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Pacific News Briefs

Compiled by Samoa News staff

Pago Pago, AMERICAN SAMOA — A wave of burglaries targeting businesses in Moto'otua has been attributed to a gang specializing in thefts and break-ins.

The businesses are concerned over the surge in burglaries and appealing to the public to assist police in apprehending the culprits and curb the rising tide of crime in the area.

Police Commissioner Auapaau Logoitino Filipo said they have a special team assigned to locating the culprits.

 "Police have identified the individuals behind these break-ins. They are linked to previous incidents investigated by the police on theft and burglary,” he said.

“They are believed to be a gang of young boys and men from Leonē and Leufisa."

He said the police would provide updates on this case next week. He also expressed concerns about the wave of burglaries in the past weeks.

Prominent businessman Joe Lam, owner and manager of Scalini's Restaurant and the Pickled Lam Delicatessen, recounted a recent break-in at his restaurant during an interview with the Sunday Samoan.

Lam detailed the incident on Monday, the Mother’s Day public holiday.

The break-in was discovered early Tuesday morning when staff arrived. Lam immediately reviewed the CCTV footage and provided it to the police.

The footage revealed the thief loitered outside for 20 minutes before breaking in and spent only three to four minutes inside. Interestingly, the suspect appeared in different attire outside and inside the premises, and notably, left his shoes outside before entering.

(Samoa Observer)


Palau is seeking a US$15 million loan from Saudi Arabia's Public Investment Fund.

The Island Times reported this is according to a proposed resolution submitted by President Surangel Whipps Jr to the legislature.

The loan would be sub-loaned to the National Development Bank of Palau to fund infrastructure development projects.

The resolution, if approved, would authorize the president to finalize the loan agreement.

Under the agreement, Saudi Fund employees traveling to Palau would be granted diplomatic immunity.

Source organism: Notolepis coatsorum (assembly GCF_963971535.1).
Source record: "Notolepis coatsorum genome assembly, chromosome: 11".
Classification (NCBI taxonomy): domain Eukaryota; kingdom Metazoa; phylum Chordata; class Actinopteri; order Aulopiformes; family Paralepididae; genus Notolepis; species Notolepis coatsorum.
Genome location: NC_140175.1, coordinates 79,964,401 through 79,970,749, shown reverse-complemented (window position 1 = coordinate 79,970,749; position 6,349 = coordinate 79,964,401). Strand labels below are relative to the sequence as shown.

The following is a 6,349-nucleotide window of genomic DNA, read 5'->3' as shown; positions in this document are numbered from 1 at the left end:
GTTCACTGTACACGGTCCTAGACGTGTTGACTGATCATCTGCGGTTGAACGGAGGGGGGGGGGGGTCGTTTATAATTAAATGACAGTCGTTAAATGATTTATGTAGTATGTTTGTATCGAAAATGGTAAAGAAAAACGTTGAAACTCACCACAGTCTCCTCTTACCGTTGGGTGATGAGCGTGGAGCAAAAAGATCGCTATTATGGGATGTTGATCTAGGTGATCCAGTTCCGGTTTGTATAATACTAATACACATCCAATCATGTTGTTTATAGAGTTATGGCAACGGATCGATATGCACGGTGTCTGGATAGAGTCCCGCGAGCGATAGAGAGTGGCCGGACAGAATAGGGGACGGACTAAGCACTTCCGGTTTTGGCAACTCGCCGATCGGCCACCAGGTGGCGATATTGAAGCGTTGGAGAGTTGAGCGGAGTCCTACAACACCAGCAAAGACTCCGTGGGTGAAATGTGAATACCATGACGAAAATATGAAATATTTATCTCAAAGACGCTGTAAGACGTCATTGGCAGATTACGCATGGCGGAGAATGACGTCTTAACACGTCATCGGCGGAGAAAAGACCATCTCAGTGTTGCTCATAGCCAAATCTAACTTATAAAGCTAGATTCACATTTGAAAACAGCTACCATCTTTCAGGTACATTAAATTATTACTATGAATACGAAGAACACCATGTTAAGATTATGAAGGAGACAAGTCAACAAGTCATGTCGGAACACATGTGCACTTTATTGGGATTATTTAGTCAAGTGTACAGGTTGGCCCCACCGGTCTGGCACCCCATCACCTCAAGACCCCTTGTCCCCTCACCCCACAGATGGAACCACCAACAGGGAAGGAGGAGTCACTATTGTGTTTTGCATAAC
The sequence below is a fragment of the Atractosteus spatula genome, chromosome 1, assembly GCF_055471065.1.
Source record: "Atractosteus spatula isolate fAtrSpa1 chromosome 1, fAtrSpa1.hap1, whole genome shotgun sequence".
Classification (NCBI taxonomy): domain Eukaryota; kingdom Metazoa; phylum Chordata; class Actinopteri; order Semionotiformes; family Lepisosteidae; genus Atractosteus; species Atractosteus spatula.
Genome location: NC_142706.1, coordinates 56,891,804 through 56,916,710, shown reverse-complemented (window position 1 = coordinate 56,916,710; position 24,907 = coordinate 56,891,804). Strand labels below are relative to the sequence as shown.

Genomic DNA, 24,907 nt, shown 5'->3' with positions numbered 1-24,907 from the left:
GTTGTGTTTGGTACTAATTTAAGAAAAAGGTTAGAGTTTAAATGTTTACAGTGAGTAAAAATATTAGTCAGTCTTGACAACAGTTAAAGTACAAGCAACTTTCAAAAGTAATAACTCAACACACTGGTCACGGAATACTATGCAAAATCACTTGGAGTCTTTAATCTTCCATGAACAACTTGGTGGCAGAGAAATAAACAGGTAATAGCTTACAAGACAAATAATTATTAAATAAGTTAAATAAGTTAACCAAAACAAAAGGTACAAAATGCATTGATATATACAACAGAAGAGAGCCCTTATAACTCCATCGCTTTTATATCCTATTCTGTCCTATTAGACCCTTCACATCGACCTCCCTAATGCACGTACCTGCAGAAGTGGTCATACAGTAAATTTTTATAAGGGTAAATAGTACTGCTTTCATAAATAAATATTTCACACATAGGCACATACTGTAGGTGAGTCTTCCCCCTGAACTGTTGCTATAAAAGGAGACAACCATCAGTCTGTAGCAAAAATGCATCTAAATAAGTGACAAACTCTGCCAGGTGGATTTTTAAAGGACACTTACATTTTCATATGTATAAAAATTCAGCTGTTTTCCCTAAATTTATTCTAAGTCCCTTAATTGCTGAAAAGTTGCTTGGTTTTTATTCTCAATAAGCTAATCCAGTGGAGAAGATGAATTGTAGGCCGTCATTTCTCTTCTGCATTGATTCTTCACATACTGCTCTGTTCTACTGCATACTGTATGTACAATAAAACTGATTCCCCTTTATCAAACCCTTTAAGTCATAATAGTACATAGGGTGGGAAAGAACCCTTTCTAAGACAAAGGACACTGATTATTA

(RNZ Pacific)


Tonga's Speaker of Parliament Lord Fakafanua has suspended an employee amid a police drug investigation.

A statement said the employee was suspended last Wednesday, but specific details of any allegation were not given.

Kaniva Tonga reported this follows the King's speech at the opening of parliament — delivered by the Crown Prince — expressing concern about drug use.

The statement said the actions of the employee "are not representative of the values of the Legislative Assembly and this Office".

(RNZ Pacific)


More than 100 companies and individuals in Samoa, using the Starlink satellite services, face fines of up to 50,000 tālā, or nearly US$18,000 dollars, if they do not register by the end of this month.

That was the warning from the Office of the Regulator during a meeting with Starlink users on Thursday.

The Samoa Observer reported most subscribers didn't bother attending.

The regulator Lematua Gisa Fuatai Purcell said they had already discussed the matter with users last month, but have given them an extension until the end of May.

The regulator said those found not to be complying will be handed over to the Office of the Attorney-General for legal action.

(RNZ Pacific)


The PNG forest sector has asked the government to address lawlessness in remote areas.

In a statement, the Forest Association said a criminal gang of more than 20 armed men arrived at Camp 56 earlier this month and threatened company employees.

Another group torched down houses in a village in the Kawalasi region.

The National newspaper reported forest works are largely remote.

A Forest Association spokesperson said without the situation being addressed promptly, people would lose their jobs.

Northern Mariana Islands - tax warning

The Northern Marianas' Department of Finance and the Division of Revenue and Taxation have issued a warning for tax evaders.

They said tax collection and enforcement are top priorities of the CNMI government.

To this end, both are working closely with the Office of the Attorney General to identify and pursue tax crimes, including tax evasion and tax fraud.

Last week, the Commonwealth Healthcare Corporation said it is looking into complaints made by its employees who claim their tax refunds are being held for nonpayment of Chapter 2 taxes.

(RNZ Pacific)


The Australian High Commission in Solomon Islands says the country's domestic shipping sector will hugely benefit from improved vessel maintenance services at the Sasape Shipyard in Tulagi.

The upgrade is happening through aid of US$5.8 million dollars from the Australian Government.

Australian High Commissioner, Rod Hilton, said as a maritime nation, Solomon Islands needs safe maritime transport and shipping for the movement of people and goods around the country.

(RNZ Pacific)


Two million acres of land throughout Hawai'i is eligible for millions of dollars in conservation funds, after getting the Department of Defense (DOD)'s Sentinel Landscape designation.

The Pacific Island Times reported the DOD saying the Hawaii Sentinel Landscape includes conservation, agricultural and DOD mission lands on the islands of Kauai, Oahu and Hawai'i, that have come under threats posed by rapid urban development and climate change.  

The Sentinel Landscape program creates partnerships between federal agencies, state and local governments, private landowners, land managers and non-profits, to preserve sensitive lands and resources near military bases.

The program also supports landscapes that are resilient to the impacts of increased severe weather events.

(RNZ Pacific)